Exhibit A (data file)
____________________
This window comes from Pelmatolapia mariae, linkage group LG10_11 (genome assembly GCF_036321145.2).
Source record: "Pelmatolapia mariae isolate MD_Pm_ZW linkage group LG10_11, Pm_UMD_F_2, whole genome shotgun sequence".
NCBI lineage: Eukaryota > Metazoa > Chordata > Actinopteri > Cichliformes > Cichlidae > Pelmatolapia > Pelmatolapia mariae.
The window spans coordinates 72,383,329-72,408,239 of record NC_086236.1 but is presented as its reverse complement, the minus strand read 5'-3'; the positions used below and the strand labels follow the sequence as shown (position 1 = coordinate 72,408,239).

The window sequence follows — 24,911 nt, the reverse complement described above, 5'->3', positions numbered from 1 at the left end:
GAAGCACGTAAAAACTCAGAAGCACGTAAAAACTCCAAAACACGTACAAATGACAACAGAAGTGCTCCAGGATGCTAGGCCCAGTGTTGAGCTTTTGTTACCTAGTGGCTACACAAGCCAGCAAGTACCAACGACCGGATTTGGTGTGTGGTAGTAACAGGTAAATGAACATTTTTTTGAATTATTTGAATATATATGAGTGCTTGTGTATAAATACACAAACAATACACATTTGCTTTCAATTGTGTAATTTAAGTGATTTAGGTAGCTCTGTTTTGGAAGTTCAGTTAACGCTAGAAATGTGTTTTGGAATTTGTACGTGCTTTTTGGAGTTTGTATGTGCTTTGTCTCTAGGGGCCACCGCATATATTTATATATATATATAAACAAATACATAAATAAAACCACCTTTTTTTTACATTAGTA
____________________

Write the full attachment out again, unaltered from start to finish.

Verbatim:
This window comes from Pelmatolapia mariae, linkage group LG10_11 (genome assembly GCF_036321145.2).
Source record: "Pelmatolapia mariae isolate MD_Pm_ZW linkage group LG10_11, Pm_UMD_F_2, whole genome shotgun sequence".
NCBI lineage: Eukaryota > Metazoa > Chordata > Actinopteri > Cichliformes > Cichlidae > Pelmatolapia > Pelmatolapia mariae.
The window spans coordinates 72,383,329-72,408,239 of record NC_086236.1 but is presented as its reverse complement, the minus strand read 5'-3'; the positions used below and the strand labels follow the sequence as shown (position 1 = coordinate 72,408,239).

The window sequence follows — 24,911 nt, the reverse complement described above, 5'->3', positions numbered from 1 at the left end:
GAAGCACGTAAAAACTCAGAAGCACGTAAAAACTCCAAAACACGTACAAATGACAACAGAAGTGCTCCAGGATGCTAGGCCCAGTGTTGAGCTTTTGTTACCTAGTGGCTACACAAGCCAGCAAGTACCAACGACCGGATTTGGTGTGTGGTAGTAACAGGTAAATGAACATTTTTTTGAATTATTTGAATATATATGAGTGCTTGTGTATAAATACACAAACAATACACATTTGCTTTCAATTGTGTAATTTAAGTGATTTAGGTAGCTCTGTTTTGGAAGTTCAGTTAACGCTAGAAATGTGTTTTGGAATTTGTACGTGCTTTTTGGAGTTTGTATGTGCTTTGTCTCTAGGGGCCACCGCATATATTTATATATATATATAAACAAATACATAAATAAAACCACCTTTTTTTTACATTAGTA